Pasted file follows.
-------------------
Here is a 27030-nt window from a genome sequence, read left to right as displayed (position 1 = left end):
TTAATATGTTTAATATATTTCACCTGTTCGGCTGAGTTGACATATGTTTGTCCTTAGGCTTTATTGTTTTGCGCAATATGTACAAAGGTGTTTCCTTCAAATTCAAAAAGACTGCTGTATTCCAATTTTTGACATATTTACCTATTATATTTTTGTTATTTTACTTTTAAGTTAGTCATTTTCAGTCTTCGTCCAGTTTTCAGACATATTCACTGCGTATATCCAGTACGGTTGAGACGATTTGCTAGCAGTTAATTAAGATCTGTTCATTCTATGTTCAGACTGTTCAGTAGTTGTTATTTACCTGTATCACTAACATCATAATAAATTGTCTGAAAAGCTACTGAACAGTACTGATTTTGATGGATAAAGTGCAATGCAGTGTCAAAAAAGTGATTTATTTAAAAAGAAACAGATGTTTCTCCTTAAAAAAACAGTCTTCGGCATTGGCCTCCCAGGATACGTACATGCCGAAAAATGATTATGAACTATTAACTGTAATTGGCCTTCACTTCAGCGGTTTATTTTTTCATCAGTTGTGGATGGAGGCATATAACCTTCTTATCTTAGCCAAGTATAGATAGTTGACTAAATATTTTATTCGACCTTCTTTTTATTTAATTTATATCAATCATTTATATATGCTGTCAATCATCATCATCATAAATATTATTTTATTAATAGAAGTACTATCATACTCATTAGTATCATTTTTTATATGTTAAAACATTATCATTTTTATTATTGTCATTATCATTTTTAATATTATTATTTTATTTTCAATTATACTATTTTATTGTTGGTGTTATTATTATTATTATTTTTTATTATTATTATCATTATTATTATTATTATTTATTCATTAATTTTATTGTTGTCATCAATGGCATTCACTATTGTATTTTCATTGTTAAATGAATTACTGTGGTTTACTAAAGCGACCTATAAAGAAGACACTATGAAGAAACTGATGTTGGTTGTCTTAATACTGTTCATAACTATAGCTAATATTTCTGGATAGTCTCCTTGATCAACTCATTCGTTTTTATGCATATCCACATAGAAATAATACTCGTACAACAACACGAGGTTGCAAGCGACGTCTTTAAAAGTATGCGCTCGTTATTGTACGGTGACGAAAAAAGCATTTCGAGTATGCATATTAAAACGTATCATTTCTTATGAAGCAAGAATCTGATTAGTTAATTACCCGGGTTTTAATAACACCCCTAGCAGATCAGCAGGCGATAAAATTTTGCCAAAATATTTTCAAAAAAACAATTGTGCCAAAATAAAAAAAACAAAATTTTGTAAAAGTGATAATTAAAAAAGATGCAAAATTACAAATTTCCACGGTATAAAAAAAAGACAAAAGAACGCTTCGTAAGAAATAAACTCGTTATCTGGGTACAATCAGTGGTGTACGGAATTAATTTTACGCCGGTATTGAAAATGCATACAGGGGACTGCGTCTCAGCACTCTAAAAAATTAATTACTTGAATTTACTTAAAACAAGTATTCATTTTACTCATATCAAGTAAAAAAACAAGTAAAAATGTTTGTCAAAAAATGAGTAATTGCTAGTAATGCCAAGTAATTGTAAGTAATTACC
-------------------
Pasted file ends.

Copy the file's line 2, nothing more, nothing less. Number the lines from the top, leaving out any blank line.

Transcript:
TTAATATGTTTAATATATTTCACCTGTTCGGCTGAGTTGACATATGTTTGTCCTTAGGCTTTATTGTTTTGCGCAATATGTACAAAGGTGTTTCCTTCAAATTCAAAAAGACTGCTGTATTCCAATTTTTGACATATTTACCTATTATATTTTTGTTATTTTACTTTTAAGTTAGTCATTTTCAGTCTTCGTCCAGTTTTCAGACATATTCACTGCGTATATCCAGTACGGTTGAGACGATTTGCTAGCAGTTAATTAAGATCTGTTCATTCTATGTTCAGACTGTTCAGTAGTTGTTATTTACCTGTATCACTAACATCATAATAAATTGTCTGAAAAGCTACTGAACAGTACTGATTTTGATGGATAAAGTGCAATGCAGTGTCAAAAAAGTGATTTATTTAAAAAGAAACAGATGTTTCTCCTTAAAAAAACAGTCTTCGGCATTGGCCTCCCAGGATACGTACATGCCGAAAAATGATTATGAACTATTAACTGTAATTGGCCTTCACTTCAGCGGTTTATTTTTTCATCAGTTGTGGATGGAGGCATATAACCTTCTTATCTTAGCCAAGTATAGATAGTTGACTAAATATTTTATTCGACCTTCTTTTTATTTAATTTATATCAATCATTTATATATGCTGTCAATCATCATCATCATAAATATTATTTTATTAATAGAAGTACTATCATACTCATTAGTATCATTTTTTATATGTTAAAACATTATCATTTTTATTATTGTCATTATCATTTTTAATATTATTATTTTATTTTCAATTATACTATTTTATTGTTGGTGTTATTATTATTATTATTTTTTATTATTATTATCATTATTATTATTATTATTTATTCATTAATTTTATTGTTGTCATCAATGGCATTCACTATTGTATTTTCATTGTTAAATGAATTACTGTGGTTTACTAAAGCGACCTATAAAGAAGACACTATGAAGAAACTGATGTTGGTTGTCTTAATACTGTTCATAACTATAGCTAATATTTCTGGATAGTCTCCTTGATCAACTCATTCGTTTTTATGCATATCCACATAGAAATAATACTCGTACAACAACACGAGGTTGCAAGCGACGTCTTTAAAAGTATGCGCTCGTTATTGTACGGTGACGAAAAAAGCATTTCGAGTATGCATATTAAAACGTATCATTTCTTATGAAGCAAGAATCTGATTAGTTAATTACCCGGGTTTTAATAACACCCCTAGCAGATCAGCAGGCGATAAAATTTTGCCAAAATATTTTCAAAAAAACAATTGTGCCAAAATAAAAAAAACAAAATTTTGTAAAAGTGATAATTAAAAAAGATGCAAAATTACAAATTTCCACGGTATAAAAAAAAGACAAAAGAACGCTTCGTAAGAAATAAACTCGTTATCTGGGTACAATCAGTGGTGTACGGAATTAATTTTACGCCGGTATTGAAAATGCATACAGGGGACTGCGTCTCAGCACTCTAAAAAATTAATTACTTGAATTTACTTAAAACAAGTATTCATTTTACTCATATCAAGTAAAAAAACAAGTAAAAATGTTTGTCAAAAAATGAGTAATTGCTAGTAATGCCAAGTAATTGTAAGTAATTACC